Receiving and decoding of APRS packets is now implemented and it seems to work.
It is more tricky than sending packets but there are a fair amount of examples to look at. For instance the BeRTOS TNC implementation. Ok, here is how it is done: First, the audio signal from the receiver is fed to an ADC input on the Teensy 3. Since the ADC expect voltages in the range 0 – 3.3V, we set up a voltage divider that gives the input a +1.65V bias. It is important to get this bias right.
The ADC is sampled 9600 times per second, using a timer (adc_input.c). We use 8 bit sampling and we measure the value when there is no signal (should be close to 127) and subtract this from the sampled values. The AFSK detector (afsk_decode.c) multiplies each sample with a sample a half 1200Hz period earlier. For a perfect 1200Hz wave the resulting values will then always be negative and quite large. For a 2200 Hz wave it will shift between positive and negative values rather quickly. The resulting signal goes through a digital low pass filter and sampled 1200 times per second. To keep the detector in sync with the transmitter, the phase is slightly adjusted when transitions are detected. Then we get a stream of bits that represent mark=1=2200 Hz or space=0=1200Hz. From this stream we detect when there are changes from 0 to 1 or vice versa. Since APRS use NRZI encoding, a transition means 0 and no transition means 1 in the resulting stream of bits. The picture on top of this article shows a signal with 01111110 sequences (HDLC FLAG) along with the detected bits on the scope.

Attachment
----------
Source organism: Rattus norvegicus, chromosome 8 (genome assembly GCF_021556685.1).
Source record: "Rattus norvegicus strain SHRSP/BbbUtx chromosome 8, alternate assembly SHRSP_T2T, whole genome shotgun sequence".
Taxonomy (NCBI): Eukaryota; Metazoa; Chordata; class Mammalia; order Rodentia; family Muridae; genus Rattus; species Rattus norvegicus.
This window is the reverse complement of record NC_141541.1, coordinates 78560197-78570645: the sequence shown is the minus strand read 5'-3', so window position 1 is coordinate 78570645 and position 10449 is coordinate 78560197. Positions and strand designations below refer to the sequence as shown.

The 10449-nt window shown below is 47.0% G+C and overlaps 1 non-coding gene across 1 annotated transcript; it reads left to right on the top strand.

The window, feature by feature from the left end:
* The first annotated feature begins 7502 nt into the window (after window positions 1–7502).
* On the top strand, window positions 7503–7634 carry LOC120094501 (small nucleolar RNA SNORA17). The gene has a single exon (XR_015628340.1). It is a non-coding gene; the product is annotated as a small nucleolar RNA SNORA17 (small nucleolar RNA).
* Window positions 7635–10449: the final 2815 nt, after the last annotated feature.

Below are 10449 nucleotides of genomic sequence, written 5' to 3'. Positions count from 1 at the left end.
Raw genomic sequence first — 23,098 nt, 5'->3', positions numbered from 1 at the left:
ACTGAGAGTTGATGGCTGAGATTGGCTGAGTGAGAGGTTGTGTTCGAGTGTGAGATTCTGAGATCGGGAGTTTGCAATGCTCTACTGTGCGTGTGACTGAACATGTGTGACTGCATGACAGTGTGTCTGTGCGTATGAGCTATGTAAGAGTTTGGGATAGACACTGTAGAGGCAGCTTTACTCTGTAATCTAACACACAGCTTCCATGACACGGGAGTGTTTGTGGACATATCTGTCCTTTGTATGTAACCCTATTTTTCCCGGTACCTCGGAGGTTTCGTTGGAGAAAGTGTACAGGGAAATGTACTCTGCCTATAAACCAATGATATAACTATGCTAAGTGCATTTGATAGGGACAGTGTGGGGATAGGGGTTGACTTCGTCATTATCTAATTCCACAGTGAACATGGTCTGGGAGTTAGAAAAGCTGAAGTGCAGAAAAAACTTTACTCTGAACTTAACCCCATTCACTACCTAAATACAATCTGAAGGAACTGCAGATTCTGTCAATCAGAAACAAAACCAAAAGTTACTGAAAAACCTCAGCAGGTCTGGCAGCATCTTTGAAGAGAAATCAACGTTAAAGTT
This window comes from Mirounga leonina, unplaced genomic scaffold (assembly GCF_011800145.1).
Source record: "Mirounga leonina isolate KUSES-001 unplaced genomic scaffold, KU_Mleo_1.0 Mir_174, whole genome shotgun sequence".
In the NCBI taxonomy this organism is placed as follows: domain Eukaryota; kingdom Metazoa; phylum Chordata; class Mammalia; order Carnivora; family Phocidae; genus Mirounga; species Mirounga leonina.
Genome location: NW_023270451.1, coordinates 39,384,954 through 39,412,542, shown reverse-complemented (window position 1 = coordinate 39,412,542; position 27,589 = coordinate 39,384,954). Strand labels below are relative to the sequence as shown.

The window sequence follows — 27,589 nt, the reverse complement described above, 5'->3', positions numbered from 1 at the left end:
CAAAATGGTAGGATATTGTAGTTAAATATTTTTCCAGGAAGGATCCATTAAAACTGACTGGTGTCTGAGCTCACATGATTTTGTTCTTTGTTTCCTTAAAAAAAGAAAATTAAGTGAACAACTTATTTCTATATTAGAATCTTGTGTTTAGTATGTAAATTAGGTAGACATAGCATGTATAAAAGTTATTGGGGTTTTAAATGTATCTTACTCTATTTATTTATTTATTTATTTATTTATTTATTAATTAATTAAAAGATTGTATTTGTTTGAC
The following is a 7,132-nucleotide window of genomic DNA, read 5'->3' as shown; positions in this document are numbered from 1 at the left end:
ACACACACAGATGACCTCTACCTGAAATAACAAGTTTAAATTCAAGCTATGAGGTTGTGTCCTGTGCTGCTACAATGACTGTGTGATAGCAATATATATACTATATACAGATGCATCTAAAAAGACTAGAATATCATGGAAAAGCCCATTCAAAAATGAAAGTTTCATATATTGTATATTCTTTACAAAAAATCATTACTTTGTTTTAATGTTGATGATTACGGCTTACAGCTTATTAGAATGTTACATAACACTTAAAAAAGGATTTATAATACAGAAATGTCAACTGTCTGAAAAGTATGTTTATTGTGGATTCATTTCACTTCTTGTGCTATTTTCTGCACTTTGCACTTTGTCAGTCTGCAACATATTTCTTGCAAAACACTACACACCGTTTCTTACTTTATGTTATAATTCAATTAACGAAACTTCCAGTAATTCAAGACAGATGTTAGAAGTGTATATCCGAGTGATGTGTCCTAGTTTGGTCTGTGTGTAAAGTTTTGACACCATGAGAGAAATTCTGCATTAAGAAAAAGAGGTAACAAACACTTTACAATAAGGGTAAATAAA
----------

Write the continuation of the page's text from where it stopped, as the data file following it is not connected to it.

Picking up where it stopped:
These bits goes to a HDLC decoder (hdlc_decode.c adapted from Polaric Tracker) that can recognize packets, do CRC checks, etc. The resulting packets can then be processed further by various applications. For testing, I just convert them to a readable text and display them in the command shell.
Now, how well does this work? I tested with audio from the WA8LMF TNC test CD and was able to get a decent percentage of packets through. Perfect signals results in 100% reception, but signals are usually not perfect. Tests on radio sometimes looked good, and sometimes not. I guess, one thing is that i just wired together the Teensy and the radio in a very ad hoc way. This arrangement seems to be prone to RF interference. Mounting the modules on a proper PCB with shielding, etc. should probably be the next step now. It is also possible to improve the software detector somewhat. For example, an alternative demodulation method is using FIR filters on 2200 and 1200 Hz. It may give somewhat better results. My first attempt using this method didn’t succed, but maybe later..